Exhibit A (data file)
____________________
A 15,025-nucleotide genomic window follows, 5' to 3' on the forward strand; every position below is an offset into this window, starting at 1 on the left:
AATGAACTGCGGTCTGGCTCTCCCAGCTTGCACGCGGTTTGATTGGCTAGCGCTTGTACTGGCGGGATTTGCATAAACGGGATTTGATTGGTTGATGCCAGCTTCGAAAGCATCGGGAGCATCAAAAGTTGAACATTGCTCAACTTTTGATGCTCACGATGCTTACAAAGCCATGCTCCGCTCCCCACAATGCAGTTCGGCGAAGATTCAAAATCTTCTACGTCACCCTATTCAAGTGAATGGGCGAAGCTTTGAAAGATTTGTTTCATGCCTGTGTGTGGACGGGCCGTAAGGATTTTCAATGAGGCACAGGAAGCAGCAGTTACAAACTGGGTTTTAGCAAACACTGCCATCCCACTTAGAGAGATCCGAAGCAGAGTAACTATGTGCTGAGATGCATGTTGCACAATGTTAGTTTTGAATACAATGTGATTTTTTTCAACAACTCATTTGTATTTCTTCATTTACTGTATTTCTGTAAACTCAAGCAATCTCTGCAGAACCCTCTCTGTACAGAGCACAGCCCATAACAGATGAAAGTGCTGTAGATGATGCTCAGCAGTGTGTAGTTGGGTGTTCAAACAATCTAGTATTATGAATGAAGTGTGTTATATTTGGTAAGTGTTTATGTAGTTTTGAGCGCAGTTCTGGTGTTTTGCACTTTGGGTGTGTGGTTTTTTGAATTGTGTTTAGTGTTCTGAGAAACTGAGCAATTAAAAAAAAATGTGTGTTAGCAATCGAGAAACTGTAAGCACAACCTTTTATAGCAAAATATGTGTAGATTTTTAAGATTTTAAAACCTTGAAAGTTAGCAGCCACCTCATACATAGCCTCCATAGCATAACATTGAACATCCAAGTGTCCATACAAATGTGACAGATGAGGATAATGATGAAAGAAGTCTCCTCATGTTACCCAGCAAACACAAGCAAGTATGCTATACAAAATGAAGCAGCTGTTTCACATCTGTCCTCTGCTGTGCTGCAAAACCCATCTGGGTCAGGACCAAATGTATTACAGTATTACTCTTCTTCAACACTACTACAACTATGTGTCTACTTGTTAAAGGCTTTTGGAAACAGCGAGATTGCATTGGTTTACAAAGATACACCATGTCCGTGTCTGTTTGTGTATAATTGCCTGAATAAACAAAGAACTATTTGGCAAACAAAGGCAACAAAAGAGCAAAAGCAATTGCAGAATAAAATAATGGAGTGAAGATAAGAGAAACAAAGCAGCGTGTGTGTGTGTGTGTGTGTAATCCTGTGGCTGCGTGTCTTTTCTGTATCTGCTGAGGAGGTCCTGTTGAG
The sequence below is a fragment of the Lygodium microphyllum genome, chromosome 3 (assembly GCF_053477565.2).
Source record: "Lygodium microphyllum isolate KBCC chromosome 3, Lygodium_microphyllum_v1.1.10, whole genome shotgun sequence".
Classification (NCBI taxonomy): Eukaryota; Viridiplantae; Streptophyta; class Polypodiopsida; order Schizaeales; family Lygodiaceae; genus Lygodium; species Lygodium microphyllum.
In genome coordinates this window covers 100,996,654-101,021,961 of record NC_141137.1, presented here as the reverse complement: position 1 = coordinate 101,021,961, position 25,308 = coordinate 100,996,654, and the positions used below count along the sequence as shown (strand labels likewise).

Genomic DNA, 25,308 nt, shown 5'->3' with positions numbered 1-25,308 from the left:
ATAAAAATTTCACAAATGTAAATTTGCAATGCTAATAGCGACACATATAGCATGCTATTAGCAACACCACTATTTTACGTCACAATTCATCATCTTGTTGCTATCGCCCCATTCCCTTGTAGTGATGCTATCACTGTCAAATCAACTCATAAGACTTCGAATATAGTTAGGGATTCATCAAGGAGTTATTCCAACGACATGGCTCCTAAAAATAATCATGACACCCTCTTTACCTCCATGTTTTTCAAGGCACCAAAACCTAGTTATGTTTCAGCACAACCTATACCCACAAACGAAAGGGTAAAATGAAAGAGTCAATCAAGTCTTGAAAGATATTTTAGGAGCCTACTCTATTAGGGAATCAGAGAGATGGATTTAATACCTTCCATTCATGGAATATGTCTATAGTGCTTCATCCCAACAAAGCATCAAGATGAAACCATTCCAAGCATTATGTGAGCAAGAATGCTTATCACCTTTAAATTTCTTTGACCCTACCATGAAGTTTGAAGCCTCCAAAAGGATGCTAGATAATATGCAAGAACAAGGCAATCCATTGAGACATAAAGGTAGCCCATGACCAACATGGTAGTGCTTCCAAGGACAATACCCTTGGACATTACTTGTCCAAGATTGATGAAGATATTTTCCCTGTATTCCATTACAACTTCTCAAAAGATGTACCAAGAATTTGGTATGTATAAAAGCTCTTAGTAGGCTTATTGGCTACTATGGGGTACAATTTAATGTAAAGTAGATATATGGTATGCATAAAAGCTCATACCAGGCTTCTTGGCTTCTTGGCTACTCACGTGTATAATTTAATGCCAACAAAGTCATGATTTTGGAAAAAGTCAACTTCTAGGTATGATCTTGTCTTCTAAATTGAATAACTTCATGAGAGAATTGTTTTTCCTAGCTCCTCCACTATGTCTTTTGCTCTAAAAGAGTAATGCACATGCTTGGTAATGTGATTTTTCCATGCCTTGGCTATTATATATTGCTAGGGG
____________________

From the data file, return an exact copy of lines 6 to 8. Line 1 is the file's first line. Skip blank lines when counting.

In genome coordinates this window covers 100,996,654-101,021,961 of record NC_141137.1, presented here as the reverse complement: position 1 = coordinate 101,021,961, position 25,308 = coordinate 100,996,654, and the positions used below count along the sequence as shown (strand labels likewise).

Genomic DNA, 25,308 nt, shown 5'->3' with positions numbered 1-25,308 from the left:
ATAAAAATTTCACAAATGTAAATTTGCAATGCTAATAGCGACACATATAGCATGCTATTAGCAACACCACTATTTTACGTCACAATTCATCATCTTGTTGCTATCGCCCCATTCCCTTGTAGTGATGCTATCACTGTCAAATCAACTCATAAGACTTCGAATATAGTTAGGGATTCATCAAGGAGTTATTCCAACGACATGGCTCCTAAAAATAATCATGACACCCTCTTTACCTCCATGTTTTTCAAGGCACCAAAACCTAGTTATGTTTCAGCACAACCTATACCCACAAACGAAAGGGTAAAATGAAAGAGTCAATCAAGTCTTGAAAGATATTTTAGGAGCCTACTCTATTAGGGAATCAGAGAGATGGATTTAATACCTTCCATTCATGGAATATGTCTATAGTGCTTCATCCCAACAAAGCATCAAGATGAAACCATTCCAAGCATTATGTGAGCAAGAATGCTTATCACCTTTAAATTTCTTTGACCCTACCATGAAGTTTGAAGCCTCCAAAAGGATGCTAGATAATATGCAAGAACAAGGCAATCCATTGAGACATAAAGGTAGCCCATGACCAACATGGTAGTGCTTCCAAGGACAATACCCTTGGACATTACTTGTCCAAGATTGATGAAGATATTTTCCCTGTATTCCATTACAACTTCTCAAAAGATGTACCAAGAATTTGGTATGTATAAAAGCTCTTAGTAGGCTTATTGGCTACTATGGGGTACAATTTAATGTAAAGTAGATATATGGTATGCATAAAAGCTCATACCAGGCTTCTTGGCTTCTTGGCTACTCACGTGTATAATTTAATGCCAACAAAGTCATGATTTTGGAAAAAGTCAACTTCTAGGTATGATCTTGTCTTCTAAATTGAATAACTTCATGAGAGAATTGTTTTTCCTAGCTCCTCCACTATGTCTTTTGCTCTAAAAGAGTAATGCACATGCTTGGTAATGTGATTTTTCCATGCCTTGGCTATTATATATTGCTAGGGG